Friday, June 29, 2018

Interview with writer Mahlon (Dick) Palmer about his memoir, Destiny

Writer Mahlon (Dick) Palmer is helping me wrap up the month by chatting with me about his memoir, Destiny.

Dick grew up on the family dairy farm in upstate New York. At the age of seventeen, immediately following graduation from high school, he joined the US Air Force where he served four years as an Air Weather Observer. Although Dick has no college education, he began working in the field of data processing when that world consisted of IBM punched cards in the early 1960’s.

Almost immediately, Dick became fascinated with the IBM 650 computer when he quickly decided he must learn how to program it, thus the beginning of a thirty plus year career in the field. He has programmed virtually every make of computer up through the early 21st century, using the same methodology Dick began designing computer systems in the Bahamas on a large Navy Contract named AUTEC (Atlantic Underwater Test and Evaluation Center) when he built his first computer system for that contract. The design techniques that he developed and used on that system would become the blueprint that he used for the next twenty-five years while designing systems for the Air Force to include BMEWS and the DEW Line, NASA Apollo 11 and 12.

He then built the largest business system in Lockheed Martin Corporation that is still operational today after nearly thirty years of successful operation. Adding to his computer accomplishments, he has managed major portions of operations on the DEW Line and BMEWS contracts, stretching from Iceland, then across Greenland, Canada and throughout much of Alaska. All of the skills that were necessary to accomplish the above detailed tasks were self-taught. Those skills not only served him well throughout his professional career but also were invaluable in the pursuit of his many hobbies, adventures and ultimately retirement.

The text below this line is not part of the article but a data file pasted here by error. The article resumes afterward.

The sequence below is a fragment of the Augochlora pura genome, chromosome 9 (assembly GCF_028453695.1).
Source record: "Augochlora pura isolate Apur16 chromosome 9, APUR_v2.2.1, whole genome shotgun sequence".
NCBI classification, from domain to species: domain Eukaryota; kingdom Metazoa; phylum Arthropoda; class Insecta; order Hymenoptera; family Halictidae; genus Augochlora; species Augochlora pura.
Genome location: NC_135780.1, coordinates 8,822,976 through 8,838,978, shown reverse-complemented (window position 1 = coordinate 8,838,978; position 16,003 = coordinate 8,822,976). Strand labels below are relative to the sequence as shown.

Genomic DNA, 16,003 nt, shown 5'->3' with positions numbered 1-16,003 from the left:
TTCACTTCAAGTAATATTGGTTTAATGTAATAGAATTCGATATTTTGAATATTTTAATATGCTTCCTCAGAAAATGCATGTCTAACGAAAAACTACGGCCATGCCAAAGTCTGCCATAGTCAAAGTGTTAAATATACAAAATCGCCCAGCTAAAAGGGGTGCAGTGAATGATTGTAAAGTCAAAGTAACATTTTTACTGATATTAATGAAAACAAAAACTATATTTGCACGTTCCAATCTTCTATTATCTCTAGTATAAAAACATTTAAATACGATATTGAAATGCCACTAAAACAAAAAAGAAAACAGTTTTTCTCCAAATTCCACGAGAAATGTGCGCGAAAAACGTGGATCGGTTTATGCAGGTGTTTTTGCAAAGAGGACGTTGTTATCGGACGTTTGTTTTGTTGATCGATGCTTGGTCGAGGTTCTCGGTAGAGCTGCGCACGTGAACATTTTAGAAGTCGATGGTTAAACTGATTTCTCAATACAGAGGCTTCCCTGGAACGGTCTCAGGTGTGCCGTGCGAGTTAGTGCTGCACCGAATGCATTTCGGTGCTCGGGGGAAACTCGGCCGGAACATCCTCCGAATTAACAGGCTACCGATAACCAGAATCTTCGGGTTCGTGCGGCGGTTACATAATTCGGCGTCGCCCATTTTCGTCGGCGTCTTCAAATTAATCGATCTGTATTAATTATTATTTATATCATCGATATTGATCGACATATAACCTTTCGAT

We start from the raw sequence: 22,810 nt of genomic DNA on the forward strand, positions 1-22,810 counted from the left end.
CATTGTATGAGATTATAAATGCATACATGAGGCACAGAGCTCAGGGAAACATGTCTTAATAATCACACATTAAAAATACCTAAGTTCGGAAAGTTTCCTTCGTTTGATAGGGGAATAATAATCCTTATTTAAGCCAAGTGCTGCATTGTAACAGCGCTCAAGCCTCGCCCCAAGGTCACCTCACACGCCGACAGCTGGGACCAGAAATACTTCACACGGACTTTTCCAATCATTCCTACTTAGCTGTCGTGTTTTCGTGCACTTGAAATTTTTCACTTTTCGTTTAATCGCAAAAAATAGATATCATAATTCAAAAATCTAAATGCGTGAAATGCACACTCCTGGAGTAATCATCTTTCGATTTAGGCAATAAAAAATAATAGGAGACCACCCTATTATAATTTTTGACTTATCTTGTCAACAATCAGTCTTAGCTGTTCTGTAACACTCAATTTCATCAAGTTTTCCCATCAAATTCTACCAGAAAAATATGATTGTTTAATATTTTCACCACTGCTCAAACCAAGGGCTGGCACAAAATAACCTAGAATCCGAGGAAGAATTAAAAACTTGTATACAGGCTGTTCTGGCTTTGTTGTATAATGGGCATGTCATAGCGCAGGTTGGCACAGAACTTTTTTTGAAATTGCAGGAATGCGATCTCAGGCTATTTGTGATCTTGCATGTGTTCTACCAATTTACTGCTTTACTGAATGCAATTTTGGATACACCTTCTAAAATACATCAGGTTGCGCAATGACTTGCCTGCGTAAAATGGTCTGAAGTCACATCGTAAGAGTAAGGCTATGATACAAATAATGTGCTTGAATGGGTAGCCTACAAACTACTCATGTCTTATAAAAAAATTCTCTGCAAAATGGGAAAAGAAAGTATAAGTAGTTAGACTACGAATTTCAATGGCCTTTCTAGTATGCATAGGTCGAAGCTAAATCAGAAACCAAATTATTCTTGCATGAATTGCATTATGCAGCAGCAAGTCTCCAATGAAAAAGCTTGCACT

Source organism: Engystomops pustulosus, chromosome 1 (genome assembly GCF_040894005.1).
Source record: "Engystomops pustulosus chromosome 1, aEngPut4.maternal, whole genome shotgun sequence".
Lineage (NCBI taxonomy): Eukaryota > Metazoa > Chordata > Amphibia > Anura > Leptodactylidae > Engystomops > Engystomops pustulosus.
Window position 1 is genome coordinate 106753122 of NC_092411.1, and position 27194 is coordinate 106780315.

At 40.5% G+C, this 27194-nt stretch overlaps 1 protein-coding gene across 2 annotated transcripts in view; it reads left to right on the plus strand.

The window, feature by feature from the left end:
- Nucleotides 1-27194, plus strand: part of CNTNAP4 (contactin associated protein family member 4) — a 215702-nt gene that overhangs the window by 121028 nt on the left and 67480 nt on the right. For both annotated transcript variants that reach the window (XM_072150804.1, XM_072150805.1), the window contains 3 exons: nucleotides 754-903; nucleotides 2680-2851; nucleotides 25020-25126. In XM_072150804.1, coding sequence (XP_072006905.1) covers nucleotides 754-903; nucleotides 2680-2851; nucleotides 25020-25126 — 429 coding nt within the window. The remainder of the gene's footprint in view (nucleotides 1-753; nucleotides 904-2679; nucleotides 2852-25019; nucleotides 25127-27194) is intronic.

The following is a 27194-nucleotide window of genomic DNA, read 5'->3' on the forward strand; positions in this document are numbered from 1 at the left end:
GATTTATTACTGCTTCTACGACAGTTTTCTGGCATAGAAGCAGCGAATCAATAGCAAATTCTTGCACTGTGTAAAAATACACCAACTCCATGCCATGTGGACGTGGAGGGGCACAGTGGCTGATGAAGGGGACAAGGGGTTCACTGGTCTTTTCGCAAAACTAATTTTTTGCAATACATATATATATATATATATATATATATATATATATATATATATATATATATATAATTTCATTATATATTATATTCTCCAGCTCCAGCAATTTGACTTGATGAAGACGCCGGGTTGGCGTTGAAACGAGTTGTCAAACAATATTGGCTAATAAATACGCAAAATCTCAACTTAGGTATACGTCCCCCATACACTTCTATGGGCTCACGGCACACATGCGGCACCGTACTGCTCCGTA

Welcome, Dick. Please tell us about your current release.
With Destiny, the writing just flowed, was just there when I sat down to the page. I tried to be as accurate as possible.

It’s the story of my life, starting when I was a small child on a dairy farm and following my career through my time in the Air Force and my work on software and computer systems with Lockheed Martin, the US Navy and Nasa’s Apollo 11 and 12 missions.

And I’ve got quite a story to tell about my destiny, how everything came together for me even when I didn’t realize it at the moment. I’ve taken a few thousand photos since 1954 so have a lot of memories to share and a story that I hope will encourage other people.